"Wonder Boy"

Several weeks ago, when me and my wife are into this exercise-walking routine, we met this guy in his 30’s. He came out of nowhere and showed up on us right in front of a Catholic Church where we stopped for a while. All of a sudden, while I am taking photos of the wall art in the other side of the road, this guy in a funny yet sincere tone asked me:


Isang picture naman diyan oh!
(One photo shoot if you please!)



With bit of a surprise, I told the guy, “O sige, posing ka” (Okay, you do your pose). But then instead of just posing the normal way (that moment wherein it is your first time to meet a complete stranger, you know), this guy poses the unusual ways. Quite cumbersome to describe, so here are the photo shots for you to have a look!





Near this wall art is where I met "Wonder Boy".

After this interesting yet mind-blowing photo-shoot encounter, the guy then tell something again.

“Kuya, konti barya naman diyan oh”. (Brother, some small amount if you please.)

As what I can recall, I was not able to give him any amount of money at that time as we really don’t have coins in our purse but money in larger denominations.

So I told him, “Pasensya na kuya, wala talaga barya. Pag nakita kita ulit, bibigyan kita. Ano bang pangalan mo?” (Sorry brother, I really don’t have coins right now. But if ever I will see you again, I will give you. What is your name by the way?)

The cool guy said, “Ayos lang kuya. Ako si… (it’s fine brother. My name is…)


“Wonder Boy!”

Honestly, I’ve anticipated that kind of response from the way he acts and talks right from the start.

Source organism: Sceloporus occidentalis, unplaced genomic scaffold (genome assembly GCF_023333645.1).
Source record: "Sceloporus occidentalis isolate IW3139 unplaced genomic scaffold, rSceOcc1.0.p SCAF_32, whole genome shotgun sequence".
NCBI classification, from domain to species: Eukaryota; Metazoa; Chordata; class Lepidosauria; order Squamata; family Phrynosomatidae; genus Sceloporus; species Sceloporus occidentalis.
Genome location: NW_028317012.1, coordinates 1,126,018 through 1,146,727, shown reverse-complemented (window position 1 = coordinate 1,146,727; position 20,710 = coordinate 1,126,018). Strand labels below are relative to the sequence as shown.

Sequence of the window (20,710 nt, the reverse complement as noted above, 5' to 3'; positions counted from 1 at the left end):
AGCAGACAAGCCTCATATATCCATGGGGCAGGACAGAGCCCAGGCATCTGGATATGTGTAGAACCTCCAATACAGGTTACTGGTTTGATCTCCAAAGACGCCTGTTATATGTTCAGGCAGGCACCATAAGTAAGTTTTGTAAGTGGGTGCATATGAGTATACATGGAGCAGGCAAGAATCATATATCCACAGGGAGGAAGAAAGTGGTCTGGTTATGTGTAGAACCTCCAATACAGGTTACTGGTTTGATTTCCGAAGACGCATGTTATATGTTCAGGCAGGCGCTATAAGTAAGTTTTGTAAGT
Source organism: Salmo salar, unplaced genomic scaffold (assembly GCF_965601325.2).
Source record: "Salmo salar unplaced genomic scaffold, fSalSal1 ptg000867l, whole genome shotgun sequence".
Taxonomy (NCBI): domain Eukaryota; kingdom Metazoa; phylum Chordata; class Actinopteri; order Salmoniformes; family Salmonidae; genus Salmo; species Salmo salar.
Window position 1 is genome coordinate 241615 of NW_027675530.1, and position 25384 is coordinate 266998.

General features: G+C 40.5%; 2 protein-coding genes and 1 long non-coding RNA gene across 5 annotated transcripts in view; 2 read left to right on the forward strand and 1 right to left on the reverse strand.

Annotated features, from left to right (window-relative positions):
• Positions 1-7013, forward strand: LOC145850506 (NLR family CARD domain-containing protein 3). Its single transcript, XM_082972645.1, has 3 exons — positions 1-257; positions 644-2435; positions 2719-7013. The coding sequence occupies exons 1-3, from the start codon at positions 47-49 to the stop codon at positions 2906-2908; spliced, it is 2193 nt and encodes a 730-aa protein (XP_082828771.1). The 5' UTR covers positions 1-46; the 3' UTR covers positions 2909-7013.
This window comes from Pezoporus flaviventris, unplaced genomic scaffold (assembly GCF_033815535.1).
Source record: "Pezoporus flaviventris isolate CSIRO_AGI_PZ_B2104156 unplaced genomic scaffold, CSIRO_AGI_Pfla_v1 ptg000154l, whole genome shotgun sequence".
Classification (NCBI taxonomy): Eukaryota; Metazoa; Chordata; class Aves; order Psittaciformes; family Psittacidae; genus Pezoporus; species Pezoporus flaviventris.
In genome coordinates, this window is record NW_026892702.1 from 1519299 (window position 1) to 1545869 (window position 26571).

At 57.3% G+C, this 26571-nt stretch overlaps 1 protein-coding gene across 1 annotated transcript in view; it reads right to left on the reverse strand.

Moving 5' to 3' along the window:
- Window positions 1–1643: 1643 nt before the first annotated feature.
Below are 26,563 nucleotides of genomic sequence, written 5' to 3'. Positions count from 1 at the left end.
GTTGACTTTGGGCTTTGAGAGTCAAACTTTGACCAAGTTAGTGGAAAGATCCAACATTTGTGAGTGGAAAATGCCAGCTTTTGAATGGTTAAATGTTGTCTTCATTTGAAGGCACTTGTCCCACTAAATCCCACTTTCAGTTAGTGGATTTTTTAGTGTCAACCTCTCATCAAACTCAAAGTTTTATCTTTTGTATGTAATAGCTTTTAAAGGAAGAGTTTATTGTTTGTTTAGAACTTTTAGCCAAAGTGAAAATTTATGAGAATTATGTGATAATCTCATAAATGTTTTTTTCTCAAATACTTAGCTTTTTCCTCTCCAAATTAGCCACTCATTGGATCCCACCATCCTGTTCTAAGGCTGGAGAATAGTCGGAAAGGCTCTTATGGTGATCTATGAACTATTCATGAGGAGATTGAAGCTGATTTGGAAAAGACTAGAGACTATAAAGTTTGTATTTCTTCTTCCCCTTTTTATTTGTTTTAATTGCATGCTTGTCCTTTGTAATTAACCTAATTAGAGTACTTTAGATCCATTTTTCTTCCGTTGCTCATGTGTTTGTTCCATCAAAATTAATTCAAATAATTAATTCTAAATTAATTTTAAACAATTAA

Then I asked him, “Saan ka ba nakatira?” (Where do you live?)

He said, “Diyan lang (pointing to a direction). Lagi ako diyan sa PureGold”. (There. I’m always at PureGold.)

After that short conversation, I said goodbye to Wonder Boy telling him that if ever I will see him again, I will give him money.

Then a few days after, when I was about to ride on my bike after buying some groceries at PureGold, Wonder Boy showed up asking for some “barya”. And as promised, I give him some money I have in my purse – ten pesos I think. I asked him if he still remembers me on that encounter in the nearby church. He said yes. I realized he was assisting drivers in going in and out of the mall’s parking zone.

And before we separate ways, Wonder Boy said, “Salamat kuya”. (Thanks brother.)

I politely responded, “Pakabait ka ha. God bless.” (You please be good. God bless.)

Then an old lady noticed what happened and told me, “May bayad ba ang parking ng bisekleta?” (Is there a parking fee for bicycle?)

I told the lady, “Wala po. May kaunti po yun.” (None Madam. That guy has something.)

So the lady just nodded and fully get what I meant with “may kaunti.”

Well, thank you for reading that short story of mine. It is not weird at all for me, to be honest. Encountering such a cool person like “Wonder Boy” is totally not new. In my home town, there are people same as Wonder Boy. Here in my place in Cavite, I’ve helped in small ways someone like Wonder Boy. The funny side of such encounter is that you’re getting entertained with how this kind of people talk to you. You learn something out of those gestures, smiles, laughs, and sometimes really entertaining words coming from them.

On the other hand, there is a very sad story deep inside of them - the Wonder Boys.

Here's another story to share.

Months before I got sick and hospitalized, that was early 2016, I met this person living in a waiting shed near my place. For about 3 or 4 months, every weekend, I used to drive my bike going to him and give him something – food or money. On the first encounter, I just politely approach the person with some bread and water on my hands. I told him that I have something for him and without fear or hesitation, he just took my offers.